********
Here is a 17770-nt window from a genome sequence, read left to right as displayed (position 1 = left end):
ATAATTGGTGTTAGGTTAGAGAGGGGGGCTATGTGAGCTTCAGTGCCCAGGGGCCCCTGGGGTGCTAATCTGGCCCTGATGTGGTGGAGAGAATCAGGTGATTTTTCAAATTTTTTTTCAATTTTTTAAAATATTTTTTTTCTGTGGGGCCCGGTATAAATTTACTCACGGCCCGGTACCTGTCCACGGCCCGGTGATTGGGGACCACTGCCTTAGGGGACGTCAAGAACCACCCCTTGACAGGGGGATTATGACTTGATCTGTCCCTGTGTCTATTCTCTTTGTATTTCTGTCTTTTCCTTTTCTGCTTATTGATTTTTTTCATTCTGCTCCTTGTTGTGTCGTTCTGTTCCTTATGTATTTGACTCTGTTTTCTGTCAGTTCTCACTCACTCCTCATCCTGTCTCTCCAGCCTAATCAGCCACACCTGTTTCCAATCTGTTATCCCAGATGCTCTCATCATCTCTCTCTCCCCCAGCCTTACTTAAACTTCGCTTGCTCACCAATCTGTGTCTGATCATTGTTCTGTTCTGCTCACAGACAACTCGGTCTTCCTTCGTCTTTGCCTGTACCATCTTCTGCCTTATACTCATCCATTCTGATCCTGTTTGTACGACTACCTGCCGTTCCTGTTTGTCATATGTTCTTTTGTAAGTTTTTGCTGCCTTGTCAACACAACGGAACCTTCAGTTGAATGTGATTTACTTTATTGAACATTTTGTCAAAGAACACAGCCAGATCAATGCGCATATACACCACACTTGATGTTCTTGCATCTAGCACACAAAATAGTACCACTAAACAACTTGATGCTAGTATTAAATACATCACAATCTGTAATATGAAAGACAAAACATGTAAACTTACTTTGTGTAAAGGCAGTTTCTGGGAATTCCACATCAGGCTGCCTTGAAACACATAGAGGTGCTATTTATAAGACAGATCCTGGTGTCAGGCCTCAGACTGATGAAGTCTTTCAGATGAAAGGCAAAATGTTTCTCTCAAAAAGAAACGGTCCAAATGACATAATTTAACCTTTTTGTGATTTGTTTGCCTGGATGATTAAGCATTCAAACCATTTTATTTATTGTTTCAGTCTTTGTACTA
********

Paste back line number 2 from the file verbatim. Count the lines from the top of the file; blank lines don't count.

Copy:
ATAATTGGTGTTAGGTTAGAGAGGGGGGCTATGTGAGCTTCAGTGCCCAGGGGCCCCTGGGGTGCTAATCTGGCCCTGATGTGGTGGAGAGAATCAGGTGATTTTTCAAATTTTTTTTCAATTTTTTAAAATATTTTTTTTCTGTGGGGCCCGGTATAAATTTACTCACGGCCCGGTACCTGTCCACGGCCCGGTGATTGGGGACCACTGCCTTAGGGGACGTCAAGAACCACCCCTTGACAGGGGGATTATGACTTGATCTGTCCCTGTGTCTATTCTCTTTGTATTTCTGTCTTTTCCTTTTCTGCTTATTGATTTTTTTCATTCTGCTCCTTGTTGTGTCGTTCTGTTCCTTATGTATTTGACTCTGTTTTCTGTCAGTTCTCACTCACTCCTCATCCTGTCTCTCCAGCCTAATCAGCCACACCTGTTTCCAATCTGTTATCCCAGATGCTCTCATCATCTCTCTCTCCCCCAGCCTTACTTAAACTTCGCTTGCTCACCAATCTGTGTCTGATCATTGTTCTGTTCTGCTCACAGACAACTCGGTCTTCCTTCGTCTTTGCCTGTACCATCTTCTGCCTTATACTCATCCATTCTGATCCTGTTTGTACGACTACCTGCCGTTCCTGTTTGTCATATGTTCTTTTGTAAGTTTTTGCTGCCTTGTCAACACAACGGAACCTTCAGTTGAATGTGATTTACTTTATTGAACATTTTGTCAAAGAACACAGCCAGATCAATGCGCATATACACCACACTTGATGTTCTTGCATCTAGCACACAAAATAGTACCACTAAACAACTTGATGCTAGTATTAAATACATCACAATCTGTAATATGAAAGACAAAACATGTAAACTTACTTTGTGTAAAGGCAGTTTCTGGGAATTCCACATCAGGCTGCCTTGAAACACATAGAGGTGCTATTTATAAGACAGATCCTGGTGTCAGGCCTCAGACTGATGAAGTCTTTCAGATGAAAGGCAAAATGTTTCTCTCAAAAAGAAACGGTCCAAATGACATAATTTAACCTTTTTGTGATTTGTTTGCCTGGATGATTAAGCATTCAAACCATTTTATTTATTGTTTCAGTCTTTGTACTA